South Africa’s high-speed train workers strike, services reduced
JOHANNESBURG (Reuters) – Workers at South Africa’s high-speed Gautrain went on strike over pay on Monday affecting services to the country’s main airport, the capital Pretoria and commercial hub Johannesburg that caters for business commuters.
The Bombela Operating Company, which operates the rapid train and bus system in Gauteng province where the two cities are located, said wage talks with the United National Transport Union (UNTU) had deadlocked.
The company said that due to the strike it would not operate train services during off-peak hours and warned of delays.
The Gautrain was first unveiled in 2010 as part of transport upgrades in Africa’s most industrialized economy. The Gautrain links those arriving at Johannesburg’s OR Tambo International Airport to city’s the financial district of Sandton.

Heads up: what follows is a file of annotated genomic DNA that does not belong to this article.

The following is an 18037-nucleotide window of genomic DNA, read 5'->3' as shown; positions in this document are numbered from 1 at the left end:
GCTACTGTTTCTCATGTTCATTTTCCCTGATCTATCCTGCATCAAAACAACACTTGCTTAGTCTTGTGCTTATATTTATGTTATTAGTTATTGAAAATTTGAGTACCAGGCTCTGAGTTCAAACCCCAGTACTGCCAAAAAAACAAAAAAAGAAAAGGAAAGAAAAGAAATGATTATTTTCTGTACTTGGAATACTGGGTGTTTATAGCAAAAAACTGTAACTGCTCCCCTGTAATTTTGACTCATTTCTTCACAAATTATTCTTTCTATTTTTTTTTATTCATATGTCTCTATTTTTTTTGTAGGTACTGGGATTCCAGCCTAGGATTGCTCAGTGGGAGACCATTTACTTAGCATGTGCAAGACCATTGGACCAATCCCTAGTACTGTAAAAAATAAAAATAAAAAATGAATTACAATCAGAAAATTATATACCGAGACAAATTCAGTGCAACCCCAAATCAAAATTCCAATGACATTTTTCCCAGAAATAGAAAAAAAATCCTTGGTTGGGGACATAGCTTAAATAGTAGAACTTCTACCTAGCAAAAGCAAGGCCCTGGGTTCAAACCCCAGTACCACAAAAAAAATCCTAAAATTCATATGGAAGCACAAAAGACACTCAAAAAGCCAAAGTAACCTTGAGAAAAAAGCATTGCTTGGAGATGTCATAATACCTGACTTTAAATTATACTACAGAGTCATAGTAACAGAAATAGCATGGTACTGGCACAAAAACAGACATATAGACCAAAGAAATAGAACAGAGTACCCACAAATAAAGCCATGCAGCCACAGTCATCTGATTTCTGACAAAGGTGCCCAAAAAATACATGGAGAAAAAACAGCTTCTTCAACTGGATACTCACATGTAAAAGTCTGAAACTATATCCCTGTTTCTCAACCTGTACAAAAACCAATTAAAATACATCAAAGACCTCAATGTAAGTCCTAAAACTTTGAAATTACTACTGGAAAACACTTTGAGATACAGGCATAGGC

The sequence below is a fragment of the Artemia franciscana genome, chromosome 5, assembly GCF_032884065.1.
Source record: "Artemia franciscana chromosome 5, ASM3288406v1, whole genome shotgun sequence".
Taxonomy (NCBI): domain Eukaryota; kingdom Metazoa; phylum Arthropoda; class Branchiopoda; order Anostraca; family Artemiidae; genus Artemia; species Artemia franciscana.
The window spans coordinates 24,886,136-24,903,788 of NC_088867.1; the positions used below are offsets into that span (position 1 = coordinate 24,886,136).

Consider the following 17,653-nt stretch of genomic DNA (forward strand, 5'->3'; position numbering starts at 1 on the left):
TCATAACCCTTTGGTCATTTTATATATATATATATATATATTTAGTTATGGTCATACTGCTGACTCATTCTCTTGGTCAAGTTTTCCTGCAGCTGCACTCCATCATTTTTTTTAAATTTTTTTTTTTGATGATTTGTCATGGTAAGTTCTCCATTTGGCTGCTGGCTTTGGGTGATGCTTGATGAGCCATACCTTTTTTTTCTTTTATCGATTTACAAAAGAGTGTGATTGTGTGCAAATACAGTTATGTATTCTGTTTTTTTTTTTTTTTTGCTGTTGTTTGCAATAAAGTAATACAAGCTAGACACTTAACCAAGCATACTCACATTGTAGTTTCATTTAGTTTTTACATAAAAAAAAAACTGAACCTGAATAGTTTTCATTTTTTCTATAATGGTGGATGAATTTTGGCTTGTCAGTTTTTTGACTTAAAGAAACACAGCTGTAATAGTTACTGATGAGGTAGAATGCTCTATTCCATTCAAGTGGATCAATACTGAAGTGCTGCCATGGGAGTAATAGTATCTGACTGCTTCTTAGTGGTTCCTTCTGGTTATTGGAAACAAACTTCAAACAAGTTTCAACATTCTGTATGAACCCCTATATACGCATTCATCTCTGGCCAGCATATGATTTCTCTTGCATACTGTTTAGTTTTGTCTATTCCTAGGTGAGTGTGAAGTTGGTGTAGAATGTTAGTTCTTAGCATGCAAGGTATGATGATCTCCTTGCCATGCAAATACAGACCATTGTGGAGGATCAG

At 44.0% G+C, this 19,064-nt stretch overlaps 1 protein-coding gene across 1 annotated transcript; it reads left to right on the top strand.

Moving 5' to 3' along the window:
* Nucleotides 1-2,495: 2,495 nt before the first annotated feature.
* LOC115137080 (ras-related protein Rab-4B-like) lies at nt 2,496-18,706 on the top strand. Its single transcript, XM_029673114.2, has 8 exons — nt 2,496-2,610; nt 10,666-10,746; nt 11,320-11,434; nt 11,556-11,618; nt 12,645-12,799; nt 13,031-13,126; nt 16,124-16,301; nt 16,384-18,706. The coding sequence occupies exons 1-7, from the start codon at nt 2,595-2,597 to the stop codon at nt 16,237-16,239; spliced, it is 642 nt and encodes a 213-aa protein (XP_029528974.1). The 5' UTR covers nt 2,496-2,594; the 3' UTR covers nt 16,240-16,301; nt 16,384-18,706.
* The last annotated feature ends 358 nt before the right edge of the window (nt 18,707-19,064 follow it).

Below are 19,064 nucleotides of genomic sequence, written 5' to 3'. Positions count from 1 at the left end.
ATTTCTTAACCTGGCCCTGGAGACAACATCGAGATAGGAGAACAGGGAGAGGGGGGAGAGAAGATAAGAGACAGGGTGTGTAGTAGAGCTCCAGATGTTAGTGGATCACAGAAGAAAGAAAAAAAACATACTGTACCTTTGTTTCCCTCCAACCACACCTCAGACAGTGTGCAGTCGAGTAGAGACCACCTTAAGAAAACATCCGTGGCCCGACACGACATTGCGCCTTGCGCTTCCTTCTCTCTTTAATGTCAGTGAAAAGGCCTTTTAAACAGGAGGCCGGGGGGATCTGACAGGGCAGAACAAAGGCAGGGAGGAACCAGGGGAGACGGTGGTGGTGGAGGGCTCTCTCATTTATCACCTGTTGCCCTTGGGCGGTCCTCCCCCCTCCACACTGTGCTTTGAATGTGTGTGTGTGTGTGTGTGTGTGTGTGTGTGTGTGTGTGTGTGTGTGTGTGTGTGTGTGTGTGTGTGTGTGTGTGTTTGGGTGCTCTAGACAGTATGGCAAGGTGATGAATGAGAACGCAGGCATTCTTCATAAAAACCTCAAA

The unionized workers are demanding a 10 percent increase in wages, while the company is offering an 8.5 percent increment.
UNTU General Secretary Steve Harris said the union was open to further talks. He said the parties also needed to agree on night shift and housing allowances, among other things.
“We deadlocked on Saturday and they haven’t called us back to the table. We are on strike until they call us back,” Harris said.
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